Beyond the Slimy Wall: Bordello of Blood
By Stephanie Star Smith
February 3, 2005
We here at BOP are an eclectic group, and our tastes in movies run from the serious cinephiles to the foreign-film aficionados to niche film lovers. Thus was born the idea for this weekly column, devoted to horror films of all shapes and sizes, but concentrating on those B- and C-grade films that mainstream reviewers disdain, but are the bread-and-butter of every spook movie lover's viewing. So come with me as we venture beyond the slimy wall, uncovering the treasures - and burying the time-wasting bombs - that await those who dare to love the scare.
Bordello of Blood
The appeal of Bordello of Blood can pretty much be summed up in one sentence:
Vampire hookers and Super Soakers filled with holy water.
What more could you ask?
Well, OK, it likely would help to know whether the movie leading up to that wonderful sequence is going to be worth sitting through to get to the Super Soakers.
It is. And then some.
The second offering under the aegis of the HBO horror anthology Tales From the Crypt didn’t fare as well at the box office as the first, Demon Knight, which as far as I’m concerned is an injustice of...well, not monumental proportions, but a pretty big one nonetheless. Because Bordello of Blood is by far the more entertaining of the two.
Dennis Miller stars as Detective Rafe Guttman, a seedy gumshoe just barely holding on to his PI’s license because the local Chief of Police doesn’t much care for him, his methods or his clientele. Enter the beautiful Katherine Verdoux, concerned about the disappearance of her brother Caleb and frustrated that the police won’t take her seriously when she insists Caleb must be the victim of foul play, as he’d never just up and leave without a word.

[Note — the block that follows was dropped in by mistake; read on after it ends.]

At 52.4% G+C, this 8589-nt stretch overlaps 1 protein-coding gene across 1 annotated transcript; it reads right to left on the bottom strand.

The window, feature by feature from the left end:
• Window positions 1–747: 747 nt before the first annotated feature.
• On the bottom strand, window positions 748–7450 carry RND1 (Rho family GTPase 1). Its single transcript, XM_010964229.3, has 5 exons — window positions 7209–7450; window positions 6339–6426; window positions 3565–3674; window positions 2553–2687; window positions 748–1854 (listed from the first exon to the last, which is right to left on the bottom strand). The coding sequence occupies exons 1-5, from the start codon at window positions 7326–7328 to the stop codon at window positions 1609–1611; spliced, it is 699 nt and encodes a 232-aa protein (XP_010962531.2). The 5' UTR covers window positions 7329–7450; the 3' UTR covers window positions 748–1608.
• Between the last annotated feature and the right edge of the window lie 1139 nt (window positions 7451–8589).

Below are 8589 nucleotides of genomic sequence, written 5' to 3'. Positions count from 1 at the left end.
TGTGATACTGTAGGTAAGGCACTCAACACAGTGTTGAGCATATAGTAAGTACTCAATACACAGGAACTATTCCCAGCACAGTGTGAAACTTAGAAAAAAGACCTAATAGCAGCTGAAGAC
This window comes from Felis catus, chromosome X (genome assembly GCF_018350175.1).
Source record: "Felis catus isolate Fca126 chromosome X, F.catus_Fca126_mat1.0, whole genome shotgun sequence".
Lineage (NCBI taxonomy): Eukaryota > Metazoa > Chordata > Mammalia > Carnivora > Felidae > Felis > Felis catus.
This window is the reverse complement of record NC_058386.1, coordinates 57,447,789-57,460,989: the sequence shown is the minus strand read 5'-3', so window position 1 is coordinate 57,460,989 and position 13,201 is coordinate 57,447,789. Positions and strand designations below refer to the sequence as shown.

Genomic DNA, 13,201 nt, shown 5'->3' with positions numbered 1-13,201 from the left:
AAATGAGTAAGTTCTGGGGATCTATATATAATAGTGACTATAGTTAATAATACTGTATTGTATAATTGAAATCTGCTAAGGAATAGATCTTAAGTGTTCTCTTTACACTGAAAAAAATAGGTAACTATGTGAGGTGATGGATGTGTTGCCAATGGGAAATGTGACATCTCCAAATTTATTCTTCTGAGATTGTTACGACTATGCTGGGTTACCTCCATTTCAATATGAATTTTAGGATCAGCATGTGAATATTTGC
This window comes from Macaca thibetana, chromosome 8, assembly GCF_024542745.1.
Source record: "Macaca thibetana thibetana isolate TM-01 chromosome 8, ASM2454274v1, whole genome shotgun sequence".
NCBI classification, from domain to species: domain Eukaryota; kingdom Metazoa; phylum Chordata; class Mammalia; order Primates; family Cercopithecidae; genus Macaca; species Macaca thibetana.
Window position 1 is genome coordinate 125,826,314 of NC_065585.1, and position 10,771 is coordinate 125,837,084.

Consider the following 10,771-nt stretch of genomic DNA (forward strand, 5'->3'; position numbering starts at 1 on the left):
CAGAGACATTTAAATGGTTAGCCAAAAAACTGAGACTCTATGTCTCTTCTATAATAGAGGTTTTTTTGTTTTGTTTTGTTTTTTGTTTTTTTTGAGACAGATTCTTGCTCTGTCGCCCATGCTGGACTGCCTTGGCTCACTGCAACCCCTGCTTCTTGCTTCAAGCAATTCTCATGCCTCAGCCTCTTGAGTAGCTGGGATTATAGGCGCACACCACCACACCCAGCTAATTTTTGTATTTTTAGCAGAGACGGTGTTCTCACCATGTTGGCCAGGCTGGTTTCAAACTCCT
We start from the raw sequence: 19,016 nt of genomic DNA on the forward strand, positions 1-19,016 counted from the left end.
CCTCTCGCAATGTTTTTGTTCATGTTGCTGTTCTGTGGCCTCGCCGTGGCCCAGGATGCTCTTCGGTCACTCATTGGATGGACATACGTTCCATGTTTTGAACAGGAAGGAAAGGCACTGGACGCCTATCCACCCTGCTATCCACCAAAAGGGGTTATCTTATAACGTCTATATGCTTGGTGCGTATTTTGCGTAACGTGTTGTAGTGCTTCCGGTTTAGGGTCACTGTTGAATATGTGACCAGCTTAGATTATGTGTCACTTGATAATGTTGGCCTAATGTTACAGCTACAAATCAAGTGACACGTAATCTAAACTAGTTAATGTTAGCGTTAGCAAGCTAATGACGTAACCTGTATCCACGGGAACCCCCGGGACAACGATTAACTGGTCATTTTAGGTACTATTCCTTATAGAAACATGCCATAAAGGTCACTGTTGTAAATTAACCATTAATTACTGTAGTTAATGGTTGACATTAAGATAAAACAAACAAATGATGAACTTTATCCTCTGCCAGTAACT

And that’s all the plot you’re going to get, because to provide much more will spoil all your fun, and we can’t have that.
Bordello of Blood, like its lead character and the comedian who plays him, doesn’t take itself too seriously. In fact, it doesn’t take itself seriously at all. Not only is Miller’s Guttman a wise-ass of the first order - and honestly, could Dennis Miller play anything but a wise-ass? - but the script is liberally sprinkled with one-liners and intentional bits of black humor. It also provides some luscious inside jokes for fans of vampire movies through its casting; again, I won’t spoil it, but if you’ve seen most of the big vampire films of the past two decades or so, it won’t take you long to catch on. The effects are grand, and the performances uniformly excellent, including, it likely will surprise some to learn, Dennis Miller. For all that the comedian puts down his own acting talent, he really is a pretty decent actor; he plays straight when it’s needed, and gets into the humor when it presents itself. And the ending is a nice little coda as well. Plus those Super Soakers; I'm telling you, that sequence alone is worth the price of rental.
Bordello of Blood turns up fairly regularly on Comedy Central, but do yourself a favor and skip the heavily-edited TV version and get the DVD, preferably the wide-screen version. Because when those Super Soakers start doing their thing, you’ll be glad you made that little extra bit of effort.
I see by the shadows falling from my bust of Pallas that our time is up. Until next time, then, when we will once again venture Beyond the Slimy Wall.